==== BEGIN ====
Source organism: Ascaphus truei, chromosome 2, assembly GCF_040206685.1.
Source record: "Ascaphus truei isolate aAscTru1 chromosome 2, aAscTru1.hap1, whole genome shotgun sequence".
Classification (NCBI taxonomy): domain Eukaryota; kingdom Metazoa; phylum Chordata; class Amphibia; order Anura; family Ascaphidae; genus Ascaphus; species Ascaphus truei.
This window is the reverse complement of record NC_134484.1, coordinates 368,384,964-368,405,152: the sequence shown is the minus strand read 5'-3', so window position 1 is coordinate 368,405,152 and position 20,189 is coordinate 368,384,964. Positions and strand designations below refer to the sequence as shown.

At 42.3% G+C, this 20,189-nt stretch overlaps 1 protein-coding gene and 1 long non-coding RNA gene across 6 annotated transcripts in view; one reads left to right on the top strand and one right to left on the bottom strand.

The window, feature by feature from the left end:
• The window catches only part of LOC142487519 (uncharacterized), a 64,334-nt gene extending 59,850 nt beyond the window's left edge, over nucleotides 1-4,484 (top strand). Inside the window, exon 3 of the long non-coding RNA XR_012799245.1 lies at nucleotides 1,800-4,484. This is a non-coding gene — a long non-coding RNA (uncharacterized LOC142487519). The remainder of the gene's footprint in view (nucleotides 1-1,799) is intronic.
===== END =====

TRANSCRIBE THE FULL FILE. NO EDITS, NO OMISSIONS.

Source organism: Ascaphus truei, chromosome 2, assembly GCF_040206685.1.
Source record: "Ascaphus truei isolate aAscTru1 chromosome 2, aAscTru1.hap1, whole genome shotgun sequence".
Classification (NCBI taxonomy): domain Eukaryota; kingdom Metazoa; phylum Chordata; class Amphibia; order Anura; family Ascaphidae; genus Ascaphus; species Ascaphus truei.
This window is the reverse complement of record NC_134484.1, coordinates 368,384,964-368,405,152: the sequence shown is the minus strand read 5'-3', so window position 1 is coordinate 368,405,152 and position 20,189 is coordinate 368,384,964. Positions and strand designations below refer to the sequence as shown.

At 42.3% G+C, this 20,189-nt stretch overlaps 1 protein-coding gene and 1 long non-coding RNA gene across 6 annotated transcripts in view; one reads left to right on the top strand and one right to left on the bottom strand.

The window, feature by feature from the left end:
• The window catches only part of LOC142487519 (uncharacterized), a 64,334-nt gene extending 59,850 nt beyond the window's left edge, over nucleotides 1-4,484 (top strand). Inside the window, exon 3 of the long non-coding RNA XR_012799245.1 lies at nucleotides 1,800-4,484. This is a non-coding gene — a long non-coding RNA (uncharacterized LOC142487519). The remainder of the gene's footprint in view (nucleotides 1-1,799) is intronic.